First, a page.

Fort Street challenges the big guns

The boutique investment bank, formed by ex UBS bankers, says the deal environment augurs well for the firm.

At the entrance to boutique investment bank Fort Street Advisers’ headquarters, the company’s logo of a star-shaped fort is proudly displayed.

The star fort was used by Michelangelo to defend Florence against the French army. The triangular bastions soon spread throughout Italy to mitigate the effects of French gunpowder, which was proving to be especially lethal against traditional ring-shaped forts.

Fort Street’s logo is especially apt now that it has moved its office into the heart of Sydney’s finance district on O’Connell Street. Across the street, the mighty Goldman Sachs Group Inc has an office, as does boutique rival Greenhill & Co.

In five minutes Richard Hunt and Ben Keeble, two of the firm’s founders, could be back at their old desks at UBS AG, Australia’s No. 1 investment bank.

Inside Fort Street, co-founder Richard Hunt, an art collector, has displayed an abstract landscape of Camille Hannan. In the firm’s meeting room, more art is displayed including an Australian landscape by John Walker.

Culture is a big part of how the firm sees itself. Their goal is to be, in Hunt’s words, “reliable, collegial and dependable”. Hunt, a cycling fanatic, and Keeble, an Englishman with laid back body language that masks a fierce intensity, say they don’t want to transplant the ethos of large investment bank. Rather, they want focus on just a few clients and give un-conflicted advice.

“It may mean the right advice is not to buy or to sell,” says Hunt, who rides to and from work most days. “People talk about such things but rarely do it.”

Fort Street provides advice to private equity, industrial, infrastructure, renewable energy, real estate, health-care, aged care and retail companies. It has not advised any mining companies as yet. It advises on equity and debt offerings as well as restructurings. 

“More and more companies are cautious about giving investment banks confidential information,” says Hunt. That’s because, says Keeble, investment banks are looking to compete for almost every deal in almost every sector.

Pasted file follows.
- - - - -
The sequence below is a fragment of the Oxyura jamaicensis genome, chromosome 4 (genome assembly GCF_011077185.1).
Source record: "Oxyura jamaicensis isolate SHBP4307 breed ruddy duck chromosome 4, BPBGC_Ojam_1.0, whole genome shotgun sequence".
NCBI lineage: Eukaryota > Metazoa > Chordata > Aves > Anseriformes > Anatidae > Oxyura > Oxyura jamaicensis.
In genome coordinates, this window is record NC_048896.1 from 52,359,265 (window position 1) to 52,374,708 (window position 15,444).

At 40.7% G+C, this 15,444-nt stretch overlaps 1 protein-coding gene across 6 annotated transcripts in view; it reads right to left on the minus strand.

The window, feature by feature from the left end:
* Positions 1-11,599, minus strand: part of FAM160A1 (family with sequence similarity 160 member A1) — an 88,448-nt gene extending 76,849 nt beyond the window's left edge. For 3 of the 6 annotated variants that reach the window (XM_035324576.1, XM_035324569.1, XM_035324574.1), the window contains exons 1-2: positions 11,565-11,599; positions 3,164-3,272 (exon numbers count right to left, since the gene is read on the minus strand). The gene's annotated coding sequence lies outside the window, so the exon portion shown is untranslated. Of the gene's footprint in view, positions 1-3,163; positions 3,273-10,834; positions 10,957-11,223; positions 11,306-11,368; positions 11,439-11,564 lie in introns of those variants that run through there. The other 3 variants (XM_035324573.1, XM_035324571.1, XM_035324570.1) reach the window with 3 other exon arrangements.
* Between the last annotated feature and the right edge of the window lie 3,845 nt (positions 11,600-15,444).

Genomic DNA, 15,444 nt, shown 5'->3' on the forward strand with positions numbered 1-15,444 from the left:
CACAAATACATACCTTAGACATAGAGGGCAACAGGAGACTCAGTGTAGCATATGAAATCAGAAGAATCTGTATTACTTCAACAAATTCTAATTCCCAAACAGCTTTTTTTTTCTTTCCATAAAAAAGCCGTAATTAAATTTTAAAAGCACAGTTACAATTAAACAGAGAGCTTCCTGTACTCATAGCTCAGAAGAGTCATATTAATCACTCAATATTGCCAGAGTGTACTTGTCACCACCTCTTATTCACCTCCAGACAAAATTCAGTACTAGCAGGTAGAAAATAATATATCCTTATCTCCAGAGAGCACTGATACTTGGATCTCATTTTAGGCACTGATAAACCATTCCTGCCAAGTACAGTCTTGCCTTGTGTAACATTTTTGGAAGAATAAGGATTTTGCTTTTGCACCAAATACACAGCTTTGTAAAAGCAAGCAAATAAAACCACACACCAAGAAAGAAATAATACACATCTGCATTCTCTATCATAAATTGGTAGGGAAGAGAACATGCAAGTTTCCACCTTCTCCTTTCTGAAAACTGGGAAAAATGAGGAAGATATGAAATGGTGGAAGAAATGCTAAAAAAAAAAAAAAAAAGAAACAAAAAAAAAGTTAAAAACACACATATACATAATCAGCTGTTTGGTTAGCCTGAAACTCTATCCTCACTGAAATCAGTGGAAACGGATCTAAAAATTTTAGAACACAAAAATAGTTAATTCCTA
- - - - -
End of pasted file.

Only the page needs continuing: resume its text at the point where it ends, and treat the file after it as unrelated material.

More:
Keeble headed UBS’s Australian private equity investment banking coverage between 2002 and 2007, when he left to join private equity firm CVC.

“Too many private equity sales are scatter-gun approaches,” says Keeble. “Buyers want to be involved in a well-considered sale process, knowing there is a reasonable prospect of getting an outcome, and sellers want to know that the right parties are being invited into that process.”

The firm is in some respects a mini-UBS Australia. All four of Fort Street’s founders worked there. Hunt had the longest tenure of 16 years, rising to run investment banking with UBS’ Australian chief Matthew Grounds for five years.

“Being someone’s trusted adviser was something UBS always did well,” says Hunt. “But the biggest challenge banks face is providing the best advice given their incentives, which are highly dependent on a transaction occurring.”

Since Fort Street’s founding four years ago, it has advised on more than 30 transactions including Symbion on its NZ$1.1 billion sale to Ebos Ltd. and property developer CIC Australia on the takeover by fellow developer Peet. Lloyds International chose Fort Street to manage the sale of its Australian loan portfolios in July and December 2012.

Boutique investment banks are not new to the Australian financial landscape. In 1987 Nicholas Whitlam, the second son of former Australian Prime Minister Gough Whitlam, and Malcolm Turnbull, a former adviser to billionaire Kerry Packer, started Whitlam Turnbull & Co. backed by a $50 million investment by Packer and Rodney Adler.

“There’s always a role for these businesses,” says Whitlam, whose partnership with Turnbull lasted two-and-a-half years. “What you need are connections and the personalities to get the deals.”

Hunt provided the first transaction in what was to metamorphose into Fort Street. He had quit UBS in 2008 to help his wife with their three young children after mulling an overseas job with the investment bank. But he still kept his hand in finance. Hunt was advising the Goodman Group’s board on its $1.8 billion stock sale when former UBS colleague Joel Denney came around to borrow a bike. They got talking, and ended up forming the new firm.

“In the post GFC environment, there is clear demand for an independent business model,” says Hunt.

Still, Hunt and Keeble warn that in Australia there are very few transformational transactions left. The mostly likely deals are between $100 million to $300 million in value, often considered too small by investment banks but right for such firms as Fort Street.

“For the same clients we can focus on large and small transactions, providing consistent execution to the same people,” says Hunt.

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